András Barta

Learn More
For elimination of the shortcomings of imaging polarimeters that take the necessary three pictures sequentially through linear-polarization filters, a three-lens, three-camera, full-sky imaging polarimeter was designed that takes the required pictures simultaneously. With this polarimeter, celestial polarization patterns can be measured even if rapid(More)
A genetic test was performed on seeds from 283 transgenic tobacco plants obtained by T-DNA transformation. Seeds from self-fertilized transgenic plants were germinated on kanamycin-containing medium, and the percentage of seeds which germinated, as well as the ratio of kanamycin-resistant to kanamycin-sensitive seedlings were scored. Nine categories of(More)
Horseflies (Diptera: Tabanidae) can cause severe problems for humans and livestock because of the continuous annoyance performed and the diseases vectored by the haematophagous females. Therefore, effective horsefly traps are in large demand, especially for stock-breeders. To catch horseflies, several kinds of traps have been developed, many of them(More)
In the clear sky there are three commonly known loci, the Arago, Babinet, and Brewster neutral points, where the skylight is unpolarized. These peculiar celestial points, bearing the names of their discoverers, have been the subject of many ground-based investigations, because their positions are sensitive indicators of the amount and type of atmospheric(More)
Trapping flies with sticky paper sheets is an ancient method. The classic flypaper has four typical characteristics: (i) its sticky paper is bright (chamois, light yellow or white), (ii) it is strip-shaped, (iii) it hangs vertically, and (iv) it is positioned high (several metres) above ground level. Such flypapers, however, do not trap horseflies(More)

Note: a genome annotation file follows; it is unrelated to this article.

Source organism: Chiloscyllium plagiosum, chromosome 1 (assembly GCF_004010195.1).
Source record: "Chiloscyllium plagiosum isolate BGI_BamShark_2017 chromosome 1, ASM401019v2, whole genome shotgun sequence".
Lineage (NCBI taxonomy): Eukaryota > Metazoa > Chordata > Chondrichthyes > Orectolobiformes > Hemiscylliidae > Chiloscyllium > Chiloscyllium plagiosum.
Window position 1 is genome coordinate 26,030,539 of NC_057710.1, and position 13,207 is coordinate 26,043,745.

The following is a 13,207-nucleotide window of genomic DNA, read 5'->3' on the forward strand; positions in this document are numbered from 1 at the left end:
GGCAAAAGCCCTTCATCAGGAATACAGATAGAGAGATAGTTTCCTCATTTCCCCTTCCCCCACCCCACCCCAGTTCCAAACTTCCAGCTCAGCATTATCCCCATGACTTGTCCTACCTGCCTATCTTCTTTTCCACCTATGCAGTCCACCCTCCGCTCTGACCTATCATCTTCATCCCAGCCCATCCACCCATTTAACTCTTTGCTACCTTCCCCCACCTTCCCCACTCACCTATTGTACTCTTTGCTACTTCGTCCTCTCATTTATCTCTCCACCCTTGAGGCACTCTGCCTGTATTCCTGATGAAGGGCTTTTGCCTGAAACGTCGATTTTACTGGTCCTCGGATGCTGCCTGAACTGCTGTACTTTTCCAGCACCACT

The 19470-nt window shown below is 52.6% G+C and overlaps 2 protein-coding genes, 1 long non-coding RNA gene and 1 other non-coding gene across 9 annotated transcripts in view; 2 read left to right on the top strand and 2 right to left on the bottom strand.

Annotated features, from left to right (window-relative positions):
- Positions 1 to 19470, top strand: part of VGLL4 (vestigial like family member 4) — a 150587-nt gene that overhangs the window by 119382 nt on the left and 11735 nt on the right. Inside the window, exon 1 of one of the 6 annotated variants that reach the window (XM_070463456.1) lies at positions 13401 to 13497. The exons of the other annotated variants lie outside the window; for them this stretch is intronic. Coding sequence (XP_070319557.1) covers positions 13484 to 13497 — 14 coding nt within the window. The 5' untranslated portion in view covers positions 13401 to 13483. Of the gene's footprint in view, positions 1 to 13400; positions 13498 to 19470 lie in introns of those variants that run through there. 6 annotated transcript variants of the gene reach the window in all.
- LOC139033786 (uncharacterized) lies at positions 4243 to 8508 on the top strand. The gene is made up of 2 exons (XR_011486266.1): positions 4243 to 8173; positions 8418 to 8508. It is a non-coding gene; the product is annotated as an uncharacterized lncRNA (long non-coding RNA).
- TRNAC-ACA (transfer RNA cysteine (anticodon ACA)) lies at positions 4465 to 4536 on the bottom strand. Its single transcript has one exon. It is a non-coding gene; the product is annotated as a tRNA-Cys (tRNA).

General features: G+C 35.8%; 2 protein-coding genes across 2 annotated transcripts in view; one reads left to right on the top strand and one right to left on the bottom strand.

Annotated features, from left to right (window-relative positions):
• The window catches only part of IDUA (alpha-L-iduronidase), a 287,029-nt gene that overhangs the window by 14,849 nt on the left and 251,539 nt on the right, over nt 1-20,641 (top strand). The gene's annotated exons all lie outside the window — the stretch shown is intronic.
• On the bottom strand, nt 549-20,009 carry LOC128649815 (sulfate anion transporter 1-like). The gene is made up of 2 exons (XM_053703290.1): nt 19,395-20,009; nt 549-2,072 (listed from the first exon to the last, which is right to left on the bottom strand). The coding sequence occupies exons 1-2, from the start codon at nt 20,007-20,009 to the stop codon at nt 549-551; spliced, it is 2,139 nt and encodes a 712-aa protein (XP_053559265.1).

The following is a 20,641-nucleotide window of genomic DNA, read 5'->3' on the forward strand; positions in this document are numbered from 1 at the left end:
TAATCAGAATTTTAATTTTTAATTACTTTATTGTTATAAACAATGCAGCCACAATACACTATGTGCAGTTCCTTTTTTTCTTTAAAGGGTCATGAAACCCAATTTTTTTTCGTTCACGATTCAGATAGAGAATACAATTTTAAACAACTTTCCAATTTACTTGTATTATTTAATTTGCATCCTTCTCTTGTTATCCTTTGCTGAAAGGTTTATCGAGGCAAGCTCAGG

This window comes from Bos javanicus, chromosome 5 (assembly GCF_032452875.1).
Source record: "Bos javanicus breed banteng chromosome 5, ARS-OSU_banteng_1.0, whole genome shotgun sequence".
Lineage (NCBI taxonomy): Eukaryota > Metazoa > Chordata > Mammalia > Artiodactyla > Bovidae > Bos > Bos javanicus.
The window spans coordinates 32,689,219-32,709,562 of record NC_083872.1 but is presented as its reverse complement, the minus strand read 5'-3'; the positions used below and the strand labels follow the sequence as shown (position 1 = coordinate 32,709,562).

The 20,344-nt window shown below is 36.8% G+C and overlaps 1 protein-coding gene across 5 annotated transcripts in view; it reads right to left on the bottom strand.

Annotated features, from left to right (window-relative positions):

The perception of skylight polarization in the ultraviolet (UV) by many insect species for orientation purposes is rather surprising, because both the degree of linear polarization and the radiance of light from the clear sky are considerably lower in the UV than in the blue or green. In this work we call this the "UV-sky-pol paradox". Although in the past,(More)
Radiance, color, and polarization of the light in forests combine to create complex optical patterns. Earlier sporadic polarimetric studies in forests were limited by the narrow fields of view of the polarimeters used in such studies. Since polarization patterns in the entire upper hemisphere of the visual environment of forests could be important for(More)
The celestial polarization pattern may be scrambled by refraction at the air-water interface. This polarization pattern was examined in shallow waters with a submersible polarimeter, and it was calculated by using land measurements ('semiempirical predictions') and models of the skylight polarization. Semiempirically predicted and measured e-vector(More)
Between AD 900 and AD 1200 Vikings, being able to navigate skillfully across the open sea, were the dominant seafarers of the North Atlantic. When the Sun was shining, geographical north could be determined with a special sundial. However, how the Vikings could have navigated in cloudy or foggy situations, when the Sun's disc was unusable, is still not(More)
In the late 1960s it was hypothesized that Vikings had been able to navigate the open seas, even when the sun was occluded by clouds or below the sea horizon, by using the angle of polarization of skylight. To detect the direction of skylight polarization, they were thought to have made use of birefringent crystals, called "sun-stones," and a large part of(More)